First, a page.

Ama Duncan
Corporate Trainer | Business Coach | Author | Speaker

Welcome to my blog! Here, I share valuable content on BUSINESS & MONEY to help new women in business to plan, execute and achieve their business goals.



EAA: Interesting question, because that is a daily challenge. I have younger people ask me always whether it is easier to juggle my roles at my level. The challenge doesn’t get any easier. I have just come to terms with the fact that not all aspects of life are going to be perfectly balanced at the same time. So what I do a little better every day is to work smarter and make a little more room for self-care and for discharging my parenting and other responsibilities. There really is no perfect formula for all times, and I take it a day at a time…

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PEOPLE TALK. PERIOD! Hello! I trust your day is as sunny as mine 🙂 So all throughout the month of November, I have been sharing chapters from my third book Yarns of inspiration II. For all those who have been following, sharing and/giving me feedback, I am so grateful.  Enjoy today’s story PEOPLE TALK. PERIOD!

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Oh, my goodness! I will never forget the defiant feeling I felt as if I was some rebel! Well, I guess I was actually a rebel. I was rebelling against that voice which was always willing to spend on others except me!

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I didn’t get the right information when it came to career, sexual health, etc. As a result, I missed out on a lot of things. So as I grew up, I realized this problem still persists with a lot more other girls. And so I told myself, why don’t we create a sisterhood online platform…

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I’ll be honest, it started as a financial decision because by then I was a business owner. But let me tell you this, it was almost as if God had to lead me that way because as I started the Coach Training I told myself there’s nothing else I would want to do. I was made for this.

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So today I’m taking you back to 4 years ago when I spoke on ASSERTIVENESS at Nikki Nigl’s About Her event in Chicago US. I also share the story in Yarns of inspiration II and the video below. Here it goes: Are you battling with men in your work-life, especially those who cannot stand your

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My Story

Dealing with low self-esteem

I was born in Sekondi to a nurse and a farmer. When I was about 5 years, we moved to Komenda, a small town in the Central Region of Ghana. Even though I was one of the best students in primary school, I always felt ‘little’ when we travelled to cities like Cape Coast, Accra and Takoradi.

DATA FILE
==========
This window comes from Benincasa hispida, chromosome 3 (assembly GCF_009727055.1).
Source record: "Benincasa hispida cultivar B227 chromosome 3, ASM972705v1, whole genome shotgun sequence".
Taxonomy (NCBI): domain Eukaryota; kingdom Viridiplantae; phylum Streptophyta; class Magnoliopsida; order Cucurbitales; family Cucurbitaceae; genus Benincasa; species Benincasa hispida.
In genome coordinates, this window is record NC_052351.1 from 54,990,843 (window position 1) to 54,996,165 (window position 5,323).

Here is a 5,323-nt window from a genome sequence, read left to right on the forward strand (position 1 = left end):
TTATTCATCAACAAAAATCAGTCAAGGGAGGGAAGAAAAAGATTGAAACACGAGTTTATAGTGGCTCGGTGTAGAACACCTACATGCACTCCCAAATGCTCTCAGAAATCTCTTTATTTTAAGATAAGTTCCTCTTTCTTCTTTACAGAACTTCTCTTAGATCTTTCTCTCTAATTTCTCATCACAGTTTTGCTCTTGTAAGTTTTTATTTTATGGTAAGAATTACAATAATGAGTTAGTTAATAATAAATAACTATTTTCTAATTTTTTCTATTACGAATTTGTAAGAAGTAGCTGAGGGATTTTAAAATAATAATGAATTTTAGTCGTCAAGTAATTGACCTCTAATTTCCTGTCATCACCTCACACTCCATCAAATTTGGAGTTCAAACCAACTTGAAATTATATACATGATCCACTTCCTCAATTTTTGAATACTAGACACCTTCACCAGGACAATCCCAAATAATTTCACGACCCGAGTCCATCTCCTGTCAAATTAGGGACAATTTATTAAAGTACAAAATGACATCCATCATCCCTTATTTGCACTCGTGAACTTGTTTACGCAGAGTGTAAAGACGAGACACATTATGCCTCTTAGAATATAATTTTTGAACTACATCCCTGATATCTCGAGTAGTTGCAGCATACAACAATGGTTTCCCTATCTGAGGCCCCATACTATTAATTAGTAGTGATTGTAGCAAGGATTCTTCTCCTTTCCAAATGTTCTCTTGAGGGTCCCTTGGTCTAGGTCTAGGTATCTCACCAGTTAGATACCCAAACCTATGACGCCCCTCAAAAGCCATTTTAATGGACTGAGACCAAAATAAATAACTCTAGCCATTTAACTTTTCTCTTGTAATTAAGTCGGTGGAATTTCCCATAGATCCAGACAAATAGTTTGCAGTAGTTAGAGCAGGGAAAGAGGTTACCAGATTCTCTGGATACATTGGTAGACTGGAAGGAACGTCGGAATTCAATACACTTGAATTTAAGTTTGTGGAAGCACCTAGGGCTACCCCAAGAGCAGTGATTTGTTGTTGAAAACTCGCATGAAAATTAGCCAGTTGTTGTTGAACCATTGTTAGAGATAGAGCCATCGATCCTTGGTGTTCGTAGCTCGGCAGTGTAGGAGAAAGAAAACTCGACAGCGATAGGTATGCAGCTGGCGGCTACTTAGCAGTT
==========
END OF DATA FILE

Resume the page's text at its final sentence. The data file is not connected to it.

I felt everyone there was more beautiful, more intelligent, spoke better English and was generally better than me. I had a similar experience in secondary school, always looking down on myself and feeling I was not good enough. Oh, how I wished I were an ‘Accra girl’ because I thought they were so cool! Yet, when my family finally moved to Accra, I still didn’t feel cool. On top of this, I didn’t even have a boyfriend! If only I could get a boyfriend, then I will be cool like the other girls… I thought.

In University, I met some really wonderful friends, some of whom were from ‘rich’ families and I thought being friends with them will make me feel cool. I didn’t. I had the opportunity to start travelling abroad, and I was certain that when I returned, I most definitely will feel cool and belong in a ‘cool girls click’.  Well, I did have cool friends before and after travelling; still, I didn’t feel like I was cool and ‘there’ yet. Oh, by the way, in my third year, I finally had a real boyfriend (now my husband). Not only that, but he also lived abroad, and hence, I occasionally went to visit him, which should have made me feel cool, or? Well, guess what, I still didn’t!

Even as a career woman working in an international four-star hotel as a manager, I looked down on myself. Once my General Manager called me into his office and asked why I never came asking for a pay raise and promotion when other managers always came to him with such requests. My response was ‘I want to earn it, not ask for it’. That was a half-truth. The real reason was that I felt I was not good enough to deserve more. I convinced myself that ‘I was not there yet’. I used to look at my friends who were lawyers, doctors or pursuing something big and wished I could do that too. I also wanted to be ‘somebody’.

To make matters worse, I was just getting pregnant and fat! After having my two kids, I thought getting an MBA will make me finally feel cool and ‘important’, yet I felt no different after completion. Even with a handsome husband and two adorable kids who doted on me, I thought I had very little value. Interestingly, at various stages in my life, I would meet people who were so impressed by and thought highly of me, yet I never saw what they saw. Mostly when people even complimented me, I doubted them and thought they were just trying to be nice. 

How I found my ‘cool.’

Read the rest of my story in Yarns of inspiration II

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